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Aviation Accident

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NTSB Identification: ERA17FA317
14 CFR Part 91: General Aviation
Accident occurred Friday, September 08, 2017 in Medford, NJ
Probable Cause Approval Date: 11/05/2018
Aircraft: SCHWEIZER 269C, registration: N204HF
Injuries: 2 Fatal.

NTSB investigators either traveled in support of this investigation or conducted a significant amount of investigative work without any travel, and used data obtained from various sources to prepare this aircraft accident report.

The purpose of the flight was to provide an orientation/pleasure flight to the passenger, who was scheduled to perform in a concert on the airport later that evening. Several minutes after takeoff, the pilot reported over the airport UNICOM frequency that he was unable to control engine rpm with throttle inputs. He reported that he could "roll" the twist-grip; however, there was no corresponding change in engine power when he did so.

Three helicopter flight instructors, one a Federal Aviation Administration (FAA) inspector, one an FAA designated examiner, and a company flight instructor, joined the conversation on the radio to discuss with the pilot remedial actions and landing options. These options included a shallow, power-on approach to a run-on landing, or a power-off, autorotational descent to landing. The instructors encouraged the pilot to perform the run-on landing, but the pilot reported that a previous run-on landing attempt was unsuccessful. He then announced that he would shut down the engine and perform an autorotation, which he said was a familiar procedure that he had performed numerous times in the past. The instructors stressed to the pilot multiple times that he should delay the engine shutdown and autorotation entry until the helicopter was over the runway surface.

Video footage from a vantage point nearly abeam the approach end of the runway showed the helicopter about 1/4 to 1/2 mile south of the runway as it entered a descent profile consistent with an autorotation. Toward the end of the video, the descent profile steepened and the rate of descent increased before the helicopter descended out of view. Witnesses reported seeing individual rotor blades as the main rotor turned during the latter portion of the descent.

The increased angle and rate of descent and slowing of the rotor blades is consistent with a loss of rotor rpm during the autorotation. Despite multiple suggestions from other helicopter instructors that he initiate the autorotation above the runway, the pilot shut down the engine and entered the autorotation from an altitude about 950 ft above ground level between 1/4 and 1/2 mile from the end of the runway. Upon realizing that the helicopter would not reach the runway, the pilot could have landed straight ahead and touched down prior to the runway or performed a 180° turn to a field directly behind the helicopter; however, he continued the approach to the runway and attempted to extend the helicopter's glide by increasing collective pitch, an action that resulted in a decay of rotor rpm and an uncontrolled descent.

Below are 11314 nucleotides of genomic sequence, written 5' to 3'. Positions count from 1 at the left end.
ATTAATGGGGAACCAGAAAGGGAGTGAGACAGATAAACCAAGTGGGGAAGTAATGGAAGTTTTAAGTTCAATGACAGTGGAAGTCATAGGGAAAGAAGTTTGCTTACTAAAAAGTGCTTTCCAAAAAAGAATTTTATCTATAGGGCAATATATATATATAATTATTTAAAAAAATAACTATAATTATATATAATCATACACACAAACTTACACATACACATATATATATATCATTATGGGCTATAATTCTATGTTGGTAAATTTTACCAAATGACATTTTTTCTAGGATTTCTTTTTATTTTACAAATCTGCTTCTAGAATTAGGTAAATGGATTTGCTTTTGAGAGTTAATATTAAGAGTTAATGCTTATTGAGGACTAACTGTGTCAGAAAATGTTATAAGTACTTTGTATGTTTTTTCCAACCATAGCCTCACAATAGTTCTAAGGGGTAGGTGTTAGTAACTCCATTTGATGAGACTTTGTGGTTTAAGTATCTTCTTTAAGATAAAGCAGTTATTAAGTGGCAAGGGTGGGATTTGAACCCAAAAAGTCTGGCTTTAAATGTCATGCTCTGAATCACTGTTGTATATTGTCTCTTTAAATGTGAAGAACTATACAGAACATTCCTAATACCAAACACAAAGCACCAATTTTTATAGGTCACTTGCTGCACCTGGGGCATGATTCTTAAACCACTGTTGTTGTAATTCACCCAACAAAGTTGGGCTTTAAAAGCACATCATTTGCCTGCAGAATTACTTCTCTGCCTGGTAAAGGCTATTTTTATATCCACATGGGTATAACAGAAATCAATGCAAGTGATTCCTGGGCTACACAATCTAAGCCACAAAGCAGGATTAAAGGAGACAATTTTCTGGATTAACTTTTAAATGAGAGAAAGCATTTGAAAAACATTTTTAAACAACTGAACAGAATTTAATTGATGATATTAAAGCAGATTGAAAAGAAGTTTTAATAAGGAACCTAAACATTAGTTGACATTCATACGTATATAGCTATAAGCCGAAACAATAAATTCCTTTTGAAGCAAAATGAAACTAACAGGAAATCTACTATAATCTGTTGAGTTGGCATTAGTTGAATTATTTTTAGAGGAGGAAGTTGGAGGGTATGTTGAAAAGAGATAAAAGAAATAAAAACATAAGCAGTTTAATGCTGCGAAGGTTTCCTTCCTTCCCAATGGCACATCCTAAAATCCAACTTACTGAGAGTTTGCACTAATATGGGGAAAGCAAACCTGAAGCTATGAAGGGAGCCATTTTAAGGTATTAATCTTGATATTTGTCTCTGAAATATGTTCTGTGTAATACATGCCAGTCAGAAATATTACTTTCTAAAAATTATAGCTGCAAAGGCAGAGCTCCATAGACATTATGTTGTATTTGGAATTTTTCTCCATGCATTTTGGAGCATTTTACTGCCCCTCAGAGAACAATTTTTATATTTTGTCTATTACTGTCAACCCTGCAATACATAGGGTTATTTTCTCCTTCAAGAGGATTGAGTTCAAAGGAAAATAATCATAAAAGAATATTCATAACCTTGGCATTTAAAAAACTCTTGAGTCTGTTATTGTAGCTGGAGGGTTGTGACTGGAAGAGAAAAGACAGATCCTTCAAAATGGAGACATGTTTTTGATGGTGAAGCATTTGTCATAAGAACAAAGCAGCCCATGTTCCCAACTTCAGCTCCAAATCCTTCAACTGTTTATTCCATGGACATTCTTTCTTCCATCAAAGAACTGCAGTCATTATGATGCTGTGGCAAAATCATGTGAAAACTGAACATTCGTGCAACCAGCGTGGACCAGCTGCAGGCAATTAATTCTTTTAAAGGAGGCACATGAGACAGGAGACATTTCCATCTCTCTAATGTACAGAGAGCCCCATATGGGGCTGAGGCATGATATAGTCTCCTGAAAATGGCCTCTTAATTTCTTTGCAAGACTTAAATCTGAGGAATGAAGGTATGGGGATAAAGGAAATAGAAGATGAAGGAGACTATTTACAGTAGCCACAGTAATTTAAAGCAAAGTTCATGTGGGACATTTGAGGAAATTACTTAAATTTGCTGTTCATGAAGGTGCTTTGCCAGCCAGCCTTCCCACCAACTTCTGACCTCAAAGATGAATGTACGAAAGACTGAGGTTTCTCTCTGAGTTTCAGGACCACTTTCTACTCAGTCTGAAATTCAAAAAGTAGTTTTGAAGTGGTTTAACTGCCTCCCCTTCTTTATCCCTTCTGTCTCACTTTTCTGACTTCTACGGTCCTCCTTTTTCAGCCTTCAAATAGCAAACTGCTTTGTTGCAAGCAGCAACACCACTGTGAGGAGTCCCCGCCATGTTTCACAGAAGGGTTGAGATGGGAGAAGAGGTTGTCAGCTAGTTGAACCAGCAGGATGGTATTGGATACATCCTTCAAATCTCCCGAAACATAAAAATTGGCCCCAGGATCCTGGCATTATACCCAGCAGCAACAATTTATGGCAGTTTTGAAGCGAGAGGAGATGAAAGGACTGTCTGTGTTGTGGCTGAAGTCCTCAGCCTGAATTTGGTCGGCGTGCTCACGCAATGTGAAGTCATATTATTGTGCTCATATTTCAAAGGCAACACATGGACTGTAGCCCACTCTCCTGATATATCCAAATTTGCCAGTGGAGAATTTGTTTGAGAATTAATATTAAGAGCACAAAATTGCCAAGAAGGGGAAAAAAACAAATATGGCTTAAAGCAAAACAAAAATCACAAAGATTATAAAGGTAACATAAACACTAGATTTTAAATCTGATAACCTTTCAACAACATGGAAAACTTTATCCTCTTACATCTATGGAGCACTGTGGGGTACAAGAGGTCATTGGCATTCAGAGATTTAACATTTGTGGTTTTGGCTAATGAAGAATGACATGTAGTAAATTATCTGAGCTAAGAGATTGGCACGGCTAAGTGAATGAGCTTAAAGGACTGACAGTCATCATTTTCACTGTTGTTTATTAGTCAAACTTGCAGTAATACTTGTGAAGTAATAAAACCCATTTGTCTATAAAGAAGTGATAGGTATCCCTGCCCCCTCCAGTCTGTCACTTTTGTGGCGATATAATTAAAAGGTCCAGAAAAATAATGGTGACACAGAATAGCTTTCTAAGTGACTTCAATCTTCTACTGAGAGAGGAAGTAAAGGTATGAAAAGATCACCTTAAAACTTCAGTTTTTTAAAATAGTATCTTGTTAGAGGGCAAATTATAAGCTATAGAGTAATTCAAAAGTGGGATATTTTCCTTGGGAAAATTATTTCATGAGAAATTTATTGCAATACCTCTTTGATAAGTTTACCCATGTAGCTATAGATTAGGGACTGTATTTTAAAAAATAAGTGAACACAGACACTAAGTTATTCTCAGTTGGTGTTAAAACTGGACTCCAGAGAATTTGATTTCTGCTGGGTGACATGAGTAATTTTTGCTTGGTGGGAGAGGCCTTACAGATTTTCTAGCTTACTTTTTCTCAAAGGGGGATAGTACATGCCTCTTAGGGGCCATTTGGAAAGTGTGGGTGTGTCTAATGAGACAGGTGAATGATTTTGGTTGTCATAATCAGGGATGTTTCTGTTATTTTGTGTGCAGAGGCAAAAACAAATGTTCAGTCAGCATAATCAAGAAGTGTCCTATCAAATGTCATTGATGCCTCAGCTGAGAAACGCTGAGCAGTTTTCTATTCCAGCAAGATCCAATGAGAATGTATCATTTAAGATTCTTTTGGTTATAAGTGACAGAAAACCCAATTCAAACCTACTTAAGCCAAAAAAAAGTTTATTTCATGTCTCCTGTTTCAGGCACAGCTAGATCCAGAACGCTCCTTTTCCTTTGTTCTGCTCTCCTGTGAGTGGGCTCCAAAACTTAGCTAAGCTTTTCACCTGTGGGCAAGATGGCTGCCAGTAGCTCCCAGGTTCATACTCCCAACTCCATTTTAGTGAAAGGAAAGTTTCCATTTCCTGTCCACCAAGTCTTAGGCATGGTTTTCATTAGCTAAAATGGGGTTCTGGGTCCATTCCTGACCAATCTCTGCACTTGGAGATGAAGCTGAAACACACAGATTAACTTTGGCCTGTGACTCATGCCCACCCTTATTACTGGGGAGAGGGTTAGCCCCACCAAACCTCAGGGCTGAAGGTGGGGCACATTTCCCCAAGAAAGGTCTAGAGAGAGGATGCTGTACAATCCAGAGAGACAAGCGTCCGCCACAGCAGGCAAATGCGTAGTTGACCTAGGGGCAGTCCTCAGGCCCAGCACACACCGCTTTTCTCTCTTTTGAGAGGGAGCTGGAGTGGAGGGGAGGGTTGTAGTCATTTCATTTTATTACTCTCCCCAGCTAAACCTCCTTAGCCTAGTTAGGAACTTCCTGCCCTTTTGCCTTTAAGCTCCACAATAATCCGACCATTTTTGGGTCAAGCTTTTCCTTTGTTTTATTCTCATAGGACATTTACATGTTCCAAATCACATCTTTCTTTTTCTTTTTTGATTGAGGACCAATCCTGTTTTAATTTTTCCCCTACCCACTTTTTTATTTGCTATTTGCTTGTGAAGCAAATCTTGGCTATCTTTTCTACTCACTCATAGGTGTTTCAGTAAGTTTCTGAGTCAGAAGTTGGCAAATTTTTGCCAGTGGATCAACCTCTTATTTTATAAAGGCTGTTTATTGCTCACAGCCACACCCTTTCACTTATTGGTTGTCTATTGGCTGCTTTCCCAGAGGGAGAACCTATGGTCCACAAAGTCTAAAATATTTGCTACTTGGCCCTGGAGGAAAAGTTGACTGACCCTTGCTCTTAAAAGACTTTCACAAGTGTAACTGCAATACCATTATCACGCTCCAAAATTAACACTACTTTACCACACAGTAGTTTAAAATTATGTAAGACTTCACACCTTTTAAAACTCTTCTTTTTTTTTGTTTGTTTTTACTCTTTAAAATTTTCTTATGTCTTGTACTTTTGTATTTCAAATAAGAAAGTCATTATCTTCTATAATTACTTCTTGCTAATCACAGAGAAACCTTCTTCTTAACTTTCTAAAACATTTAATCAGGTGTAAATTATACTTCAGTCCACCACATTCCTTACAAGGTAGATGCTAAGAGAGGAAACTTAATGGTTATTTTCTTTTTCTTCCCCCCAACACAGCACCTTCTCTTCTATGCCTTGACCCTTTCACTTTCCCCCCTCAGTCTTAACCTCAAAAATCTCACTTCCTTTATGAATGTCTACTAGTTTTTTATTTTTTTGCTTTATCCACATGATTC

Examination of the wreckage revealed evidence consistent with the two-piece throttle control tie rod assembly having disconnected in flight. The internally threaded rod attached to the bellcrank and an externally threaded rod-end bearing attached to the throttle control arm displayed damage to the three end-threads of each. The damage was consistent with an incorrectly adjusted throttle control tie rod assembly with reduced thread engagement, which led to separation of the rod end bearing from the tie rod and resulted in loss of control of engine rpm via the throttle twist grip control.


The National Transportation Safety Board determines the probable cause(s) of this accident as follows:
  • The pilot's early entry into and failure to maintain rotor rpm during a forced landing autorotation after performing an engine shutdown in flight, which resulted in an uncontrolled descent. Contributing to the accident was the failure of maintenance personnel to properly rig the throttle control tie-rod assembly, which resulted in an in-flight separation of the assembly and rendered control of engine rpm impossible.